You have a drawer with $6$ loose blue socks, and $10$ loose brown socks. If you grab two socks from the drawer in the dark (random draw), what is the probability that you draw a brown pair?

I have $\frac{5}{8}=\frac{10}{16}=.625$.

  • 3
    $\begingroup$ Within the confines of the comments instructions - "suggest improvements" - the title of your question 'probability and math' could be improved. I viewed this page with the hopes of some grand question (and resulting discussion) about probability and how math provides structure around the concept, and instead found a high-school combinatorics problem. $\endgroup$
    – Jubbles
    May 27, 2015 at 20:42
  • 3
    $\begingroup$ is this a homework problem? $\endgroup$
    – Jubbles
    May 27, 2015 at 20:45

3 Answers 3


The easier solution (for understanding) would be:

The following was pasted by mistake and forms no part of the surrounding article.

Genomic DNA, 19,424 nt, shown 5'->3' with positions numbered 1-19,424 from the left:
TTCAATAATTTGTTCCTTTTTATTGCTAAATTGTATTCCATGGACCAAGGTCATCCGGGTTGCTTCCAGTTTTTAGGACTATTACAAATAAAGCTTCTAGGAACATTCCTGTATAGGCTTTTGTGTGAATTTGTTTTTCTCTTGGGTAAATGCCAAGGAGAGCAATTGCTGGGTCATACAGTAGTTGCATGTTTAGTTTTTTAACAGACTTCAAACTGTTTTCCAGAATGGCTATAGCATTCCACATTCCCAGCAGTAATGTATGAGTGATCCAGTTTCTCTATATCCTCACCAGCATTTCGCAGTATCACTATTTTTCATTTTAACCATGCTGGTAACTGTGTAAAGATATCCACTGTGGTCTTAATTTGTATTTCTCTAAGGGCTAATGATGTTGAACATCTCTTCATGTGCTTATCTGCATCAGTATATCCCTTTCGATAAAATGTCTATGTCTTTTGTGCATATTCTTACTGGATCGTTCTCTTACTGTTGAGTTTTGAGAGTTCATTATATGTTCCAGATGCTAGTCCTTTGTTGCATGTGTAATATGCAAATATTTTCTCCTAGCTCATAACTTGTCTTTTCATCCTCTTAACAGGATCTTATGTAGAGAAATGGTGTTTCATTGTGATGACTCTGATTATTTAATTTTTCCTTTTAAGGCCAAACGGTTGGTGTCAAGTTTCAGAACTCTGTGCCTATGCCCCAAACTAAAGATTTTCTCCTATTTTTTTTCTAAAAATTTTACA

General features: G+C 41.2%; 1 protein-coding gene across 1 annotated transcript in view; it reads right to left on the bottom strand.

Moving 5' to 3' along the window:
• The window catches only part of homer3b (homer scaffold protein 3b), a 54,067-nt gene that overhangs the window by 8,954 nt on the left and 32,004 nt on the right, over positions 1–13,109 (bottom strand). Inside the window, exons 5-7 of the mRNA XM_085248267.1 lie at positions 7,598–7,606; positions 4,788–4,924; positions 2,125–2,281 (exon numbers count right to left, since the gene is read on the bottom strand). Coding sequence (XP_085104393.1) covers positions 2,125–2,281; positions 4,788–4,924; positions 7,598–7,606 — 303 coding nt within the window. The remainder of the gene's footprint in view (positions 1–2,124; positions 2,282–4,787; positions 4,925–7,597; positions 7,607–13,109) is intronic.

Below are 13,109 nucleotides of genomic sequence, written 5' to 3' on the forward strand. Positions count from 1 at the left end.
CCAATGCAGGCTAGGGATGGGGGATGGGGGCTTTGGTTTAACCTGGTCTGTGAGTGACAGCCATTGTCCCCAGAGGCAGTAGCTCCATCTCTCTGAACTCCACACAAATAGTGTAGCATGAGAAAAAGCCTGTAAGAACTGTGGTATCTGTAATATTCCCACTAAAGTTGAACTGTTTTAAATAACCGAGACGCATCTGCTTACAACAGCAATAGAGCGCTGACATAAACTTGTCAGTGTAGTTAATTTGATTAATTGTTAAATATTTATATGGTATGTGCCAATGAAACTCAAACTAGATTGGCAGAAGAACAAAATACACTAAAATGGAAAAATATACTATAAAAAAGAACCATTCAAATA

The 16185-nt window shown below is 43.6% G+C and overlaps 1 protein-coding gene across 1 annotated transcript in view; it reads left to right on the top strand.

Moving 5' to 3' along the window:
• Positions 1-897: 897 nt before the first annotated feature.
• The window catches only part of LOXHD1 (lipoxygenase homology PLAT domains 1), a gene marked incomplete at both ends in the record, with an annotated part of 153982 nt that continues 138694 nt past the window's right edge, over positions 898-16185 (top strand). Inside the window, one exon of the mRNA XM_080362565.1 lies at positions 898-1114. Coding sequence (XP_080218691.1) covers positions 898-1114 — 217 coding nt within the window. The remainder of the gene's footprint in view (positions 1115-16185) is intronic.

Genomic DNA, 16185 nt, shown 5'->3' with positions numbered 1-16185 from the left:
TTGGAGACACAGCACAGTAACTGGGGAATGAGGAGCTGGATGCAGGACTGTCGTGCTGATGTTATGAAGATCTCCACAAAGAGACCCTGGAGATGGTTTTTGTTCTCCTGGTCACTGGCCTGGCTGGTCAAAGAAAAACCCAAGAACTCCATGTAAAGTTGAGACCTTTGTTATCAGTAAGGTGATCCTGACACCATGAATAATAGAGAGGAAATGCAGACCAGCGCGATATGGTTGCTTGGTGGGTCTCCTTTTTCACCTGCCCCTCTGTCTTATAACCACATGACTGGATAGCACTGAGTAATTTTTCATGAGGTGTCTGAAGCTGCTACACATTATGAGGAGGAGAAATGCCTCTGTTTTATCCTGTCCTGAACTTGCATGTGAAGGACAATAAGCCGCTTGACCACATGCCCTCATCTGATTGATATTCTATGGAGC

That is, what you want is to pick 2 of those 10 brown socks, and it is possible that you choose any 2 of all 16 socks.

  • $\begingroup$ That is the best approach to this question $\endgroup$
    – jumetaj
    May 27, 2015 at 18:06
  • $\begingroup$ +1 - yes, this is a great answer. Curious, shouldn't the formating be $$\frac{10 \choose 2}{16 \choose 2}$$ ? $\endgroup$ May 28, 2015 at 0:50
  • $\begingroup$ @JoeTaxpayer According to Wikipedia and my memory of math classes, this is the notation used in some texts---I can confirm that it is standard in countries such as France. $\endgroup$
    – Docteur
    May 28, 2015 at 9:03
  • $\begingroup$ The notation is fine. $\endgroup$
    – VividD
    May 28, 2015 at 9:05
  • $\begingroup$ @Docteur - thx, the wikipedia article shows it and a few others, all being equivalent. $\endgroup$ May 28, 2015 at 9:52

$$\dfrac {10}{16} \cdot \dfrac{9}{15} = .375$$

$\dfrac {10}{16}$ for first sock brown, then $\dfrac 9{15}$ for second.


$$P(\text{First Brown }\cap \text{Second Brown}) = P(\text{First brown})\cdot P(\text{Second Brown}\ |\ \text{First Brown})$$ $$= \frac{10}{16}\cdot \frac{9}{15}$$


Your Answer

By clicking “Post Your Answer”, you agree to our terms of service, privacy policy and cookie policy

Not the answer you're looking for? Browse other questions tagged or ask your own question.